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A Physiognomic Classification of Australian Rain Forests

L. J. Webb
Journal of Ecology
Vol. 47, No. 3 (Oct., 1959), pp. 551-570
DOI: 10.2307/2257290
Stable URL: http://www.jstor.org/stable/2257290
Page Count: 24
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A Physiognomic Classification of Australian Rain Forests
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Abstract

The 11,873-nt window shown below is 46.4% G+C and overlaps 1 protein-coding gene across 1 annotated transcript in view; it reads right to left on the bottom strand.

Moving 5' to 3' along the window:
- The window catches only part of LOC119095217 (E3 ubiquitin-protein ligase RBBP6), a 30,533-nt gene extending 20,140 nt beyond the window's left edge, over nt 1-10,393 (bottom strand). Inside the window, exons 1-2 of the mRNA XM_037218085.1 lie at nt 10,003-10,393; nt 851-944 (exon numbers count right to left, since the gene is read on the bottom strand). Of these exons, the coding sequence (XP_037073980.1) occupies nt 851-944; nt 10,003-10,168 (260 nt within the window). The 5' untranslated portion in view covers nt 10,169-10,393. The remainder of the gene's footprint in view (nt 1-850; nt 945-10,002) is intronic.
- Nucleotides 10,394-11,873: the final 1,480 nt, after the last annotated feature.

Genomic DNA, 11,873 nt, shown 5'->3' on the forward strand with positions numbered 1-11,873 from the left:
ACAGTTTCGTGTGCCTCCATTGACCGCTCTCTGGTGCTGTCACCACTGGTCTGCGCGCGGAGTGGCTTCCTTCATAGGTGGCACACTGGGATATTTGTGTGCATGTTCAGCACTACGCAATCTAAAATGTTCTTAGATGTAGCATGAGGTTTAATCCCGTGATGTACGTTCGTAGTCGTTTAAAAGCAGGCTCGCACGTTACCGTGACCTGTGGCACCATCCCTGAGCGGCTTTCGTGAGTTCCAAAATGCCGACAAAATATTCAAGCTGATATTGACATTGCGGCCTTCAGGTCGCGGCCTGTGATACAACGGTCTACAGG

Australian Rain forests are given the status of three formations: Tropical, Subtropical and Temperate (including Cool and Warm facies). These terms follow established usage but connote properties of the vegetation without climatic implications. The boundaries of eastern Australian Subtropical Rain forest, which is coastal or subcoastal, are defined ecologically as approx. 21⚬ S. near Sarina, north Queensland, and 35⚬ S. near Kiama, southern New South Wales. Temperate Rain forest elements are patchily distributed at increasing altitudes from Tasmania (lat. 43⚬ S.) to north Queensland (lat. 16⚬ S.). The Rain forest formations are classified into twelve possible subformations on the basis of exclusively physiognomic and structural features, which include leaf size; height and continuity of tree layers; proportion of evergreen, semi-evergreen, deciduous or araucarian emergents; and prominence of special life forms such as woody lianes and mossy epiphytes. Subtropical Rain forest, under optimal conditions, is characterized by small mesophyll leaf sizes (2025-4500 sq. mm). It is proposed that `notophyll', as an addition to the Raunkiaer system, be used to denote this characteristic leaf size class. Physiognomic nomenclature is used for the subformations to avoid the ambiguities of climatic terms, and is conveniently abbreviated to symbols. Tropical Rain forest includes Mesophyll Vine forest (symbol MVF), Semi-evergreen Vine forest (SEVF), Deciduous Vine thicket (DVT) and probably other subformations. Subtropical Rain forest comprises Notophyll Vine forest (NVF), Araucarian Vine forest (AVF), Araucarian (Microphyll Vine woodland (MVW) and Semi-evergreen Vine thicket (SEVT). Warm Temperate Rain forest embraces Simple Mesophyll Vine forest (SMVF) and Simple Notophyll Vine forest (SNVF) which are essentially Lower Montane or Montane forms. Cool Temperate Rain forest includes Microphyll Mossy forest (MMF) and Microphyll Mossy thicket (MMT), which are also largely Montane. The nomenclature of forest, woodland and thicket follows definitions by Beard and Fanshawe. The series of subformations within each formation are broadly correlated with gradients of temperature (altitude or latitude), soil properties (moisture, drainage, fertility) and exposure. The sharp ecological segregation of Rain forests from the autochthonous sclerophyll flora is closely related to soil nutrient status (influenced by fire) as well as to temperature and moisture conditions and historical factors. Transitions or mixtures of Rain forest with Sclerophyll forest are not considered. Australian Tropical lowland subformations, together with Beard's Lower Montane and Montane expressions of the Temperate Rain forest elements, are only roughly equivalent to those described elsewhere. The original montane series of Beard, rather than recent amendments by Richards, seems more appropriate in Australia. Australian Subtropical Rain forest has unique ecological features which may be partly comparable with those of South Brazilian forests, notably those with Parana Pine. A field key to the subformations is provided. The diagnostic characters used in the classification are explained, and their significance discussed.

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